Old transparencies are some of the best discards you will run across. Kids are attracted to compelling visuals and a great deal of thought once went into the images selected for these books. Transparency books may work well for both history/social studies and English/language arts. If you see one of these books in the freebie pile, do yourself a favor. Grab it and start leafing through the pages with your next few months’ lessons in mind.

“Our lunches taste better than that.”

When I write about the slimy chicken and tasteless rice and vegetables, some teachers always look mystified. They eat their school lunches. Those lunches will never win culinary awards, but the food tastes O.K. In some schools, the food even tastes pretty good, as kids choose between sandwich bars and the pizza stand.

But financially-challenged districts face budgetary hurdles that other districts do not, and the food contract goes to the lowest bidder, who then has to try to produce lunches that will make that bidder a profit. Those bidders make elaborate promises, but in the end, the food will not be produced with love or with an eye to getting back a repeat customer. Those student-customers are like citizens in the old Soviet Union in search of shoes. You have your choice of the brown, brown or brown or you can go buy the same brown shoe down the block.

In the absence of love, cooking can still taste fine when the right ingredients are thrown into the process. But in lowest of the low-bidder cooking, these ingredients are the cheapest ingredients available. Eat one of the apples, if you doubt me.

The new, healthy school lunch menu: A great idea in districts with money.

One Lunch to Rule Them All

I want to put something on my readers’ radar for after the break. A colleague of mine was complaining to me yesterday about the fact that all kids in her school get the same lunch — whether they are in 1st grade or 8th grade. They all receive the same lunch.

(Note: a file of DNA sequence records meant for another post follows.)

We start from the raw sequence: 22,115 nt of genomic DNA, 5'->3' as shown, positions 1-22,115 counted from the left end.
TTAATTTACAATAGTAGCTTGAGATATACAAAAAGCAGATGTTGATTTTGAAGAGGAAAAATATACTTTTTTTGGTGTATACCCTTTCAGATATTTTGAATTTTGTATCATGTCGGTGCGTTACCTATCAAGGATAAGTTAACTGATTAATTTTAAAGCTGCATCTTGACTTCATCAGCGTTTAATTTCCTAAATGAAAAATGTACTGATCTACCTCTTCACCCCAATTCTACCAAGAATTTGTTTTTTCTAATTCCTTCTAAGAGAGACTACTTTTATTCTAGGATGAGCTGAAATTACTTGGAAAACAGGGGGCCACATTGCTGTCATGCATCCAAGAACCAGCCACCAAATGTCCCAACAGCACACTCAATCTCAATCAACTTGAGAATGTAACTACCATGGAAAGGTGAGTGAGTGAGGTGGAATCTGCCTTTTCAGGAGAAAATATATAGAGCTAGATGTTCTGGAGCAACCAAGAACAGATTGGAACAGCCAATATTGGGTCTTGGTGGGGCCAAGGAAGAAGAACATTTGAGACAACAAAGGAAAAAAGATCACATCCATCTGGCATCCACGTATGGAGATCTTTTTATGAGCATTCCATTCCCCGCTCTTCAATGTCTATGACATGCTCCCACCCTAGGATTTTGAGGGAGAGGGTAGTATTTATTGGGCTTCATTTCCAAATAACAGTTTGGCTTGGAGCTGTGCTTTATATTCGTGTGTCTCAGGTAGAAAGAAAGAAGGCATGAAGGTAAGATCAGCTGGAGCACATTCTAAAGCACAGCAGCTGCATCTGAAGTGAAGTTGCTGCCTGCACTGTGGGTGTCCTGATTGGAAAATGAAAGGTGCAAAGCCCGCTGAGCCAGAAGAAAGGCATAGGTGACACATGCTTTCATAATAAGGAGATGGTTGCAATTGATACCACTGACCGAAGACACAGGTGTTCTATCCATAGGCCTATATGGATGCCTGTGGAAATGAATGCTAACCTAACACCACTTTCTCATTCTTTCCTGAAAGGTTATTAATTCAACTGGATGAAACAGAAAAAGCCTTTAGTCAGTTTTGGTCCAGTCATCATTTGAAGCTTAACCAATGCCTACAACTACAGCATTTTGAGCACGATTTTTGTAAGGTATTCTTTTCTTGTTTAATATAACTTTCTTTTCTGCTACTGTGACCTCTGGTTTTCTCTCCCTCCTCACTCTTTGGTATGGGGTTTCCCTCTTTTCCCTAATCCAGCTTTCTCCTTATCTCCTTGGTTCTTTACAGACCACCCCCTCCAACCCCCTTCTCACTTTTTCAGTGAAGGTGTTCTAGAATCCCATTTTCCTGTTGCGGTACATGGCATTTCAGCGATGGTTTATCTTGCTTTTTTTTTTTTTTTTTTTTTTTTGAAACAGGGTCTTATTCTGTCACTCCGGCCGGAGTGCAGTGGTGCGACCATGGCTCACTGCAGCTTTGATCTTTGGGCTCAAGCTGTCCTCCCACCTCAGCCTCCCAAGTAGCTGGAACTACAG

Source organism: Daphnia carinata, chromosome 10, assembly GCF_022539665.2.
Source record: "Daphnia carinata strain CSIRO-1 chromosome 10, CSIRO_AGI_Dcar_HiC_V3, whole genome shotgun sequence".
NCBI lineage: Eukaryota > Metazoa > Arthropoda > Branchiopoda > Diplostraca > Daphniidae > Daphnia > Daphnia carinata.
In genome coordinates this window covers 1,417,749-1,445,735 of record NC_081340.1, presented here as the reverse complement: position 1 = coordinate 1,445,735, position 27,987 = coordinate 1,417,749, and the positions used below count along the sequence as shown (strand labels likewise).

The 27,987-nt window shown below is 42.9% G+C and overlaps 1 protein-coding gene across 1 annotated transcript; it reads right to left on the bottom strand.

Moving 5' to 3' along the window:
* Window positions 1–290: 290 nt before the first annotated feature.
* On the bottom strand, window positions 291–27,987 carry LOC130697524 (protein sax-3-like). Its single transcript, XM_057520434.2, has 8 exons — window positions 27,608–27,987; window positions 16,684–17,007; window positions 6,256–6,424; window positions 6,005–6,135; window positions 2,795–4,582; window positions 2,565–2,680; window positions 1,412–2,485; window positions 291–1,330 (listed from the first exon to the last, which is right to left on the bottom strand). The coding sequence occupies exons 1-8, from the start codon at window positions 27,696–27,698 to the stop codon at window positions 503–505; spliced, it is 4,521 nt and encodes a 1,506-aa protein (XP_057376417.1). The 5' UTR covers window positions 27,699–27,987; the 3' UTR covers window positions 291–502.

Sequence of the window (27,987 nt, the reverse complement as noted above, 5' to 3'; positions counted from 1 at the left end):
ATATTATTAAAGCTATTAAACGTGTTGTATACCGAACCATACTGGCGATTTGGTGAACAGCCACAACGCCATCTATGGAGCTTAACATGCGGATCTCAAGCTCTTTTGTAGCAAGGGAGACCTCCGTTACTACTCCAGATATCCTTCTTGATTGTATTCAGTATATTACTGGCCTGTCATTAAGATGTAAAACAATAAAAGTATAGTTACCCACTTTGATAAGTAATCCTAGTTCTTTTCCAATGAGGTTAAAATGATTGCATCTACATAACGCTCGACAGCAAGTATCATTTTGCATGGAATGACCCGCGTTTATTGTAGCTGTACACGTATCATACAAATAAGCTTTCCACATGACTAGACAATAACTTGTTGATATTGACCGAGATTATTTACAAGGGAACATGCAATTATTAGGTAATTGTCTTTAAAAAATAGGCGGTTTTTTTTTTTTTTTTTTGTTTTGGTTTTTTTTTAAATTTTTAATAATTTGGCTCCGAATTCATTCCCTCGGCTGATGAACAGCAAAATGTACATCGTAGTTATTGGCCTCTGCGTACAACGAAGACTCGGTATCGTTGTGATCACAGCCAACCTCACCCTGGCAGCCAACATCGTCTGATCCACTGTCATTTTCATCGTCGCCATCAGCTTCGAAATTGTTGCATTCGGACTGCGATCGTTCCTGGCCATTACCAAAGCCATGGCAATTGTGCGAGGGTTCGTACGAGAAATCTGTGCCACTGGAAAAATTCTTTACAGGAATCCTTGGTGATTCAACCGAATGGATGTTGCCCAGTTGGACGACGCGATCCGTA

She also complained about the slimy, skinless, steamed chicken, but that complaint’s old news to me. I’ve eaten that chicken. We are serving versions of that chicken all across America. One saving grace is that the chickens who sacrificed their lives to deliver that pale imitation of food were at least tiny creatures. You don’t have to eat too much of that chicken, even if they give you two whole pieces.

But enough of the chicken. If you want to read more, put “lunch” in the search bar. Or go to September 4, 2014 to start.

I never worked in a K-8 building, only middle schools and high schools. So I never considered age and portions. But my colleague is right: Giving the same food to a first grader and an eighth grader simply seems wrong. I can’t imagine they have the same needs. I know my kids did not eat as much when they were little. I know some eighth grade kids, especially athletes, who act ravenously hungry on a regular basis. I remember an older father who once expressed concern about a teenage boy in his household.

“He’s a glutton,” he said to me, looking for advice on how to stop the nonstop, near-inhalation of food.

“Is he gaining weight?” I asked.

He wasn’t. I explained that if the kid was not adding pounds, then he appeared to be eating about the right amount of food.

Eduhonesty: Readers in K-8 schools, if your school is serving the same lunch to all, maybe you should have a conversation with the administration. I’d provide data to back up what you want to say. Maybe you should eat those lunches for a week or two. Write down the estimated calorie count. Check on recommended caloric intakes for different ages.

But try to rescue the older kids if they need your help. Right now, I am convinced school lunches are not helping America’s obesity problem. I’ve talked to students about this. The first thing they do when they get home is to raid the fridge and the cupboards because they are starved, looking for snacks, leftovers and quick noodles. That can’t be helping America’s young to learn to eat healthy food.


In poorer districts saving money on that school lunch contract, we are probably promoting overeating, rather than teaching improved nutritional habits. Slimy chicken, unbuttered rice and unsalted vegetables will never lead our kids in the direction we want them to go.

Taking advantage of Star Wars

I suspect a rare phenomenon may be unfolding. We may end up with a cultural reference in the near future that nearly everybody understands. All across America, I expect to see classrooms where every single child in the room has seen the new Star Wars movie. The film’s a true tribute to the original Star Wars, and the plot, casting and directing are spot-on, reminiscent of the original trilogy.

If I were teaching English, language arts, or social studies, I would leap on this opportunity. So many lesson themes might use this film as a launching platform. Discussions of power dynamics, family dynamics, and friendship spin easily out from the new Star Wars. Depending on where I was at in the curriculum, I might ask students which character in the film they most identified with and why. That could be a short answer question to open the class or you might flesh it out with further questions and go for a full essay.